Nfld. & Labrador

Western Regional Waste is happy, but Parsons not ruling out changing laws to settle trash talks

Two months after western Newfoundland was supposed to start sending its trash to the province's central Newfoundland landfill, the garbage hasn't moved.

A temporary agreement means garbage will move, but it's not a permanent fix

Environment Minister Andrew Parsons wants both western and central waste management boards to come to an agreement soon. (Andrew Sampson/CBC)

Two months after western Newfoundland was expected to start sending its trash to the province's central landfill in Norris Arm, the garbage hasn't moved.

The western and central waste management boards have come to an interim agreement on what the cost should be to process waste at the Norris Arm facility, but Environment Minister Andrew Parsons says if a permanent deal isn't reached soon he may have to change the law.

The two waste management boards came to a temporary agreement on Thursday, Sept. 20 to get waste moving as early as next week.

In an interview with CBC Radio's Central Morning on Wednesday, Parsons said the dispute over the cost of sending garbage to the landfill needs to end.

If we have to change governance of these boards, if we have to look at ways to make this happen, then we'll do that.- Andrew Parsons

"We cannot have a situation where we have a waste management strategy that's not going to happen because two boards say, 'We're not going to agree,'" said Parsons.

"If we have to change governance of these boards, if we have to look at ways to make this happen, then we'll do that. We have a responsibility to our public to do that."

In July, Robert Elliott of Central Waste Management told CBC Radio's Corner Brook Morning Show that his organization had proposed a fee of $80.58 a tonne. Josh Carey, the chair of Western Regional Waste Management, refused to provide specific figures when interviewed by CBC the same week, but said the proposed deal was financially unstable for his organization.

Parsons said he's engaged an independent firm to look at the numbers at both boards to determine a reasonable fee. The answer should be provided to the minister in about 30 days.

Western Regional Waste is happy

On Friday, when asked about the interim deal, Carey said happy is an understatement.

"This allows us now to complete the last piece of the program for western Newfoundland. We now have a fully functional operational waste management system in a way that we had intended it to be," he told CBC News.

"The system was functional previously, however, it was our intent to try to arrive at an amicable solution to the impasse that we were having with central Newfoundland. That has now been done and the waste will run to central Newfoundland beginning Tuesday."

Josh Carey chairs Western Regional Waste Management. (Colleen Connors/CBC)

Although the agreement is essentially a placeholder for the time being, there is still work to be done.

"We've agreed to the process that was outlined previously by the minister which involves the engagement of an outside individual consulting firm. That consulting firm will meet with both parties. We will present, I guess, our side of the equation, if I can put it that way," Carey said.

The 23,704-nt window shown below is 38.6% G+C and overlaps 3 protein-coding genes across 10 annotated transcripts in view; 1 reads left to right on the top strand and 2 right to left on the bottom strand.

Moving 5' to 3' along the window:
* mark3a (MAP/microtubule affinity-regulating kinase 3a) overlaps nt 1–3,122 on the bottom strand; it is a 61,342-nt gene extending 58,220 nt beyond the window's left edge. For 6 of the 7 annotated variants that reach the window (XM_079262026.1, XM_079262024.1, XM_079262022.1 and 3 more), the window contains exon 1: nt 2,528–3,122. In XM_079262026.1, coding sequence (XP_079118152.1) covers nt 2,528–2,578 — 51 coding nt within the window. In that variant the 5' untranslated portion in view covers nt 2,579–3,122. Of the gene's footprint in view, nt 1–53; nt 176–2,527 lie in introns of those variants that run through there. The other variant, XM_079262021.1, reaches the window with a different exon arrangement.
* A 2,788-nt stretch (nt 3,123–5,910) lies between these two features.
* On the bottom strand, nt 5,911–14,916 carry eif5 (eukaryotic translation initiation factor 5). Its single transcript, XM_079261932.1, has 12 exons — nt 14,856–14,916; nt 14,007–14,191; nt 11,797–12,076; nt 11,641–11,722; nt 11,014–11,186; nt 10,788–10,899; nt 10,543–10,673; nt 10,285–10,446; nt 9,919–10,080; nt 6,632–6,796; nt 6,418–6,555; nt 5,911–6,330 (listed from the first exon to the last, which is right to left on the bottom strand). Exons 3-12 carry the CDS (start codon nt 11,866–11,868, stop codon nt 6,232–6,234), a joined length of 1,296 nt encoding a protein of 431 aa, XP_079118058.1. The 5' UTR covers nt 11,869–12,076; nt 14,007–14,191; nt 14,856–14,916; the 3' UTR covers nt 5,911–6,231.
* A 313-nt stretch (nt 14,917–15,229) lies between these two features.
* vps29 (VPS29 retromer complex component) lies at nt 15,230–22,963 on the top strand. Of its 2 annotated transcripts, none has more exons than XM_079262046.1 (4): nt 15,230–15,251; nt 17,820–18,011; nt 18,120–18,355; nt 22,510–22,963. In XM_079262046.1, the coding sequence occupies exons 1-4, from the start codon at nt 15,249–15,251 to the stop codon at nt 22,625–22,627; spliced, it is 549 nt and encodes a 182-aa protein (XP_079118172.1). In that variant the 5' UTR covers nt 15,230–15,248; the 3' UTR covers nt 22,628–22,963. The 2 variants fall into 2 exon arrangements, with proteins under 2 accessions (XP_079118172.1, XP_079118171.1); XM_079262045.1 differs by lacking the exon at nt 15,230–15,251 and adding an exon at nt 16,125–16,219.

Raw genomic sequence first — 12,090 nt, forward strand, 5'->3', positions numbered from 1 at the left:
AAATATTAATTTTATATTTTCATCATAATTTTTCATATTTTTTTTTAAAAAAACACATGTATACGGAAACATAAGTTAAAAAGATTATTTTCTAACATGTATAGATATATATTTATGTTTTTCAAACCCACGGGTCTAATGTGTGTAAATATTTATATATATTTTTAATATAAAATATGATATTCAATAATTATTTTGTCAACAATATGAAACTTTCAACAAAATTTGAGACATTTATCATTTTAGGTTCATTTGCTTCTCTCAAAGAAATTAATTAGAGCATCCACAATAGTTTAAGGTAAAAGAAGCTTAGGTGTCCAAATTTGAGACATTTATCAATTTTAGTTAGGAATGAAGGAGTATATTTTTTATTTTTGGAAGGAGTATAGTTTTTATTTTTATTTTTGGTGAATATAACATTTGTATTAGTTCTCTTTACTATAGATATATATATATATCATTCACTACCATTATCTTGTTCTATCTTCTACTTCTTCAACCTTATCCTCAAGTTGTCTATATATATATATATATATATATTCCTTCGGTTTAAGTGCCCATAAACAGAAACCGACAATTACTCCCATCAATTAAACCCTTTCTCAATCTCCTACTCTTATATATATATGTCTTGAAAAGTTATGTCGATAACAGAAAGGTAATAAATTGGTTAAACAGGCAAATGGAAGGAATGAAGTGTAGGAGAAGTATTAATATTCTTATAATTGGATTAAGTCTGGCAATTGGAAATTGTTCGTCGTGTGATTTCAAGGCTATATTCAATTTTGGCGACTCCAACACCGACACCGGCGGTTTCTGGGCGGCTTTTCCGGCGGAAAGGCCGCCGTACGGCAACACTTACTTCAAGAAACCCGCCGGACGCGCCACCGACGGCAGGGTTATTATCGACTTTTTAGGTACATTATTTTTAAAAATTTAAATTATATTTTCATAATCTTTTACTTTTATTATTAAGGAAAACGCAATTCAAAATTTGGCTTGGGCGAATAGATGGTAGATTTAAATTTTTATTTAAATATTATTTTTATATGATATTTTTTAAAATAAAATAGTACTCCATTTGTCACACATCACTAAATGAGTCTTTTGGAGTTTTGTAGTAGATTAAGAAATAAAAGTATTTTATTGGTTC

"They will present their side. At the end of the day, there will be a report produced to the minister and then we will take whatever occurs. From there I would assume both parties will meet again with the minister and then we'll have further discussions and dialogue."

Carey would not discuss the price agreed upon in the interim deal.

"At the end of the process when the mediators report comes in, that will help us determine a final number," he said.

Will change legislation if no deal made

What the firm decides will not be binding, and the boards must still mutually agree to the deal.

"The problem we have is that the legislation that is drafted doesn't give me any authority to enforce these numbers or enforce these actions upon boards," said Parsons.

He said he expects both boards to "play ball," but if a deal isn't reached soon, he'll be bringing new legislation to the House of Assembly when it reopens in November.

The landfill at Wild Cove was supposed to have shut down in July, but remains open after talks to send garbage to Norris Arm stalled. (Lindsay Bird/CBC)

All garbage from the western side of Newfoundland — excluding a portion of the Northern Peninsula and Ramea — was supposed to be trucked to Norris Arm by October, and west coast landfills were to be replaced with six new waste transfer stations, but that hasn't happened.

"Right now, we have a slight delay in that, but we are committed to making this work," Parsons said. "We're committed to changing how we have waste management in this province and it can work, and it will work."

With files from Central Morning

Read more great stories from CBC Newfoundland and Labrador


  • A previous version of this story attributed the $80.58 fee per tonne to Josh Carey of Western Regional Waste Management. He, in fact, declined to provide specific costs. It was Robert Elliott of Central Waste Management who referenced that specific amount.
    Sep 24, 2018 3:16 PM NT